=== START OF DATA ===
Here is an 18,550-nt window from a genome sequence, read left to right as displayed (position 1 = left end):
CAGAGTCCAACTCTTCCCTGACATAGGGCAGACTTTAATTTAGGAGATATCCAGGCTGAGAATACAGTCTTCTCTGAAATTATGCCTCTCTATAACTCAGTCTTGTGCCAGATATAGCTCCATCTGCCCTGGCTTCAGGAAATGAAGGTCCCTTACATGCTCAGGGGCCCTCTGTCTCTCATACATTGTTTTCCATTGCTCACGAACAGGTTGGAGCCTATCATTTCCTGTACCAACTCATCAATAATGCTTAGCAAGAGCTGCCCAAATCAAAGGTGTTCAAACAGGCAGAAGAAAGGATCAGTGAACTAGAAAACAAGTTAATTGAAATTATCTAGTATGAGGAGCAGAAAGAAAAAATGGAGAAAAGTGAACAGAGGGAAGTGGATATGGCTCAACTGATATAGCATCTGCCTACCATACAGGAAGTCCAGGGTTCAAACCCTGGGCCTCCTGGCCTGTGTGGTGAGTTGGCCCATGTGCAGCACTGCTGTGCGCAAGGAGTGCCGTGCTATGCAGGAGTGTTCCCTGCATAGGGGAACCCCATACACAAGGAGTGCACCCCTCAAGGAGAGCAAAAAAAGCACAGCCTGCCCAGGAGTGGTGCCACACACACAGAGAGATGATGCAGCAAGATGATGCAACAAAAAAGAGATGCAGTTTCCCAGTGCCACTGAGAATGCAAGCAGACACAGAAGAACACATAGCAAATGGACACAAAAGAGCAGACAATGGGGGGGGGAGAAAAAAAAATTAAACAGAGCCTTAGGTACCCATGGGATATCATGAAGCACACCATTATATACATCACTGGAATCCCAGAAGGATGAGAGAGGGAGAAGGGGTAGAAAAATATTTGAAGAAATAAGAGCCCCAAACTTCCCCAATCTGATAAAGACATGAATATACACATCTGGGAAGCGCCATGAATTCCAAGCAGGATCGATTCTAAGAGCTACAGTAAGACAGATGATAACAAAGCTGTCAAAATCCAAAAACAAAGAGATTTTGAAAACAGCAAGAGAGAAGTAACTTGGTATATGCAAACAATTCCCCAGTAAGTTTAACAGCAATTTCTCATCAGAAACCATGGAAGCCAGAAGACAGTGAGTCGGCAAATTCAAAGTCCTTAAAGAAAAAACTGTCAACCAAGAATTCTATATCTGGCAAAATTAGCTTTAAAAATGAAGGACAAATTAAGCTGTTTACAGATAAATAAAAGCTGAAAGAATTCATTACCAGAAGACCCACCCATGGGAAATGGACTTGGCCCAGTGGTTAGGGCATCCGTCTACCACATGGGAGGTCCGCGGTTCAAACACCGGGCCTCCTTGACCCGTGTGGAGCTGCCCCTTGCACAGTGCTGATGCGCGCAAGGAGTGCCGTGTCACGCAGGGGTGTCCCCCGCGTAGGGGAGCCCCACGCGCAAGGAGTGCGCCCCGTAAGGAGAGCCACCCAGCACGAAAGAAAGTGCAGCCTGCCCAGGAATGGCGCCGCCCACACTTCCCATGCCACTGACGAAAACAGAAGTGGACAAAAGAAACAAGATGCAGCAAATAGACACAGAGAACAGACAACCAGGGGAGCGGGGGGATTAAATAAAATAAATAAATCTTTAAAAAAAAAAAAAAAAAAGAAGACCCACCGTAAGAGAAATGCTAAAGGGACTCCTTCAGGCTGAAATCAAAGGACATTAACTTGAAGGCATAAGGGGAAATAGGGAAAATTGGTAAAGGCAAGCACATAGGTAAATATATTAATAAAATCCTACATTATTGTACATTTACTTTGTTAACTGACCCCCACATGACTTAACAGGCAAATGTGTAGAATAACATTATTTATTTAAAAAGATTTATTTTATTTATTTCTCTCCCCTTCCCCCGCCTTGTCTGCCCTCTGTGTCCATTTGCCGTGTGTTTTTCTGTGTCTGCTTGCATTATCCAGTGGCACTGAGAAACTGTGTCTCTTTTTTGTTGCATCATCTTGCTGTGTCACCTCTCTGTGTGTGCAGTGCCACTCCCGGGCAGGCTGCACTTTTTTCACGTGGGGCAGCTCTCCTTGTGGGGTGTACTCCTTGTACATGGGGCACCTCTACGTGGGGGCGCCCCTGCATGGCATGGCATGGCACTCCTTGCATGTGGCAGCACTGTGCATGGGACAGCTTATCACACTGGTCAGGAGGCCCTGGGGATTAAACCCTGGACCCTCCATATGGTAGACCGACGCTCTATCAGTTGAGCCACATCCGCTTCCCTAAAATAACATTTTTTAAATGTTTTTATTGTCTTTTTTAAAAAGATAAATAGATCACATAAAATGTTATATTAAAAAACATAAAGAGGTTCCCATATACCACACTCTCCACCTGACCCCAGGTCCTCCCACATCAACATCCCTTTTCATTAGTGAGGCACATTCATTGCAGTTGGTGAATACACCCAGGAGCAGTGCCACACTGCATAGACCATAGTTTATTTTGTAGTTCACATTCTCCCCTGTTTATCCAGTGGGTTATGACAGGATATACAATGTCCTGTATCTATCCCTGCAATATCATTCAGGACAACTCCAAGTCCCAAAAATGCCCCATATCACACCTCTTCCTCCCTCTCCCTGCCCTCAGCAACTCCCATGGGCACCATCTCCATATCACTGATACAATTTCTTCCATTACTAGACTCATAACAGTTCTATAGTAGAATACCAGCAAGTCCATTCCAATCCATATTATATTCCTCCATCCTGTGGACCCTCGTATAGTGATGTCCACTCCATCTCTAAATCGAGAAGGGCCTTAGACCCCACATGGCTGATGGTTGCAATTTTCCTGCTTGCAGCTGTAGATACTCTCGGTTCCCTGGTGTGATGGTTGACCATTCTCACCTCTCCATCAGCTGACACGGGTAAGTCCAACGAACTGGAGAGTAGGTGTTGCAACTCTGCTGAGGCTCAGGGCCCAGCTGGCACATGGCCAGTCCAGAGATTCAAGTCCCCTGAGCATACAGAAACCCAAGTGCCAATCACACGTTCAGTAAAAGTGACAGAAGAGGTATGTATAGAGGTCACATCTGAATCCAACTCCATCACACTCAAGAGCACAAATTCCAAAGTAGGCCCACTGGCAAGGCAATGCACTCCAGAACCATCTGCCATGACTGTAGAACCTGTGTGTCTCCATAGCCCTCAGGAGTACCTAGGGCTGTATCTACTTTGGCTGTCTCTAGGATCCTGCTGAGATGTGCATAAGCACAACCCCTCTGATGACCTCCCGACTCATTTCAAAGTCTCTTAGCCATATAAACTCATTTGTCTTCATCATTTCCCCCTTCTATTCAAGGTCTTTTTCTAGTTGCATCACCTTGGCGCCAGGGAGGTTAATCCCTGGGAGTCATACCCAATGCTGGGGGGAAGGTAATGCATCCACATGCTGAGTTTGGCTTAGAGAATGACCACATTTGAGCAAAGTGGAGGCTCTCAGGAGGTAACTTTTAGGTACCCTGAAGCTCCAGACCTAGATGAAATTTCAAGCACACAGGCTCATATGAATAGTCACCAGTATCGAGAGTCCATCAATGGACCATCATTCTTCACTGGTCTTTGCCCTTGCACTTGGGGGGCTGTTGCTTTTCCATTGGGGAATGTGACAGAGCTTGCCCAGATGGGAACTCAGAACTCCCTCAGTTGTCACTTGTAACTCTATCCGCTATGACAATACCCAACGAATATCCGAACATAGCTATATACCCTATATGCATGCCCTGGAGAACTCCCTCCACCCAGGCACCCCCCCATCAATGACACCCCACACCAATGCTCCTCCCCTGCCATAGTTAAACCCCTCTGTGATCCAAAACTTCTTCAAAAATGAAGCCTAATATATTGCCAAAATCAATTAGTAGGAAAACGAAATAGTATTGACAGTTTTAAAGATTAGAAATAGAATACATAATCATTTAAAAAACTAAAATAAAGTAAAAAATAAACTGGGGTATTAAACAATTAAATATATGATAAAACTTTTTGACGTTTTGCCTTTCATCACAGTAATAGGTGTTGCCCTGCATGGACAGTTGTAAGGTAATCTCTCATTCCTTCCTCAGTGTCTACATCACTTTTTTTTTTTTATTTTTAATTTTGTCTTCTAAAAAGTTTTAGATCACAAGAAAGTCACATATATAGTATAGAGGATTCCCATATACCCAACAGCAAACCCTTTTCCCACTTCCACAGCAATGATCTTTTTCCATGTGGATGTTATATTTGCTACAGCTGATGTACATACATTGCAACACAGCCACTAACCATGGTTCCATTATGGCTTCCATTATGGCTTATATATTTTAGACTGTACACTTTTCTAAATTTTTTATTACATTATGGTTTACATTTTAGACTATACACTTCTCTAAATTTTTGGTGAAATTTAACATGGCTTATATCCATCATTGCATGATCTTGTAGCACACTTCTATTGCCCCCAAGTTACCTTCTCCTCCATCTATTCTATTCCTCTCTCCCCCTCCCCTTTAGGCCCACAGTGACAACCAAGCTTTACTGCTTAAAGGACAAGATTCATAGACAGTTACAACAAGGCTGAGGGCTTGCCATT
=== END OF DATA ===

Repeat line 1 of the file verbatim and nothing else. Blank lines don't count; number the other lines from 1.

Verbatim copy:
Here is an 18,550-nt window from a genome sequence, read left to right as displayed (position 1 = left end):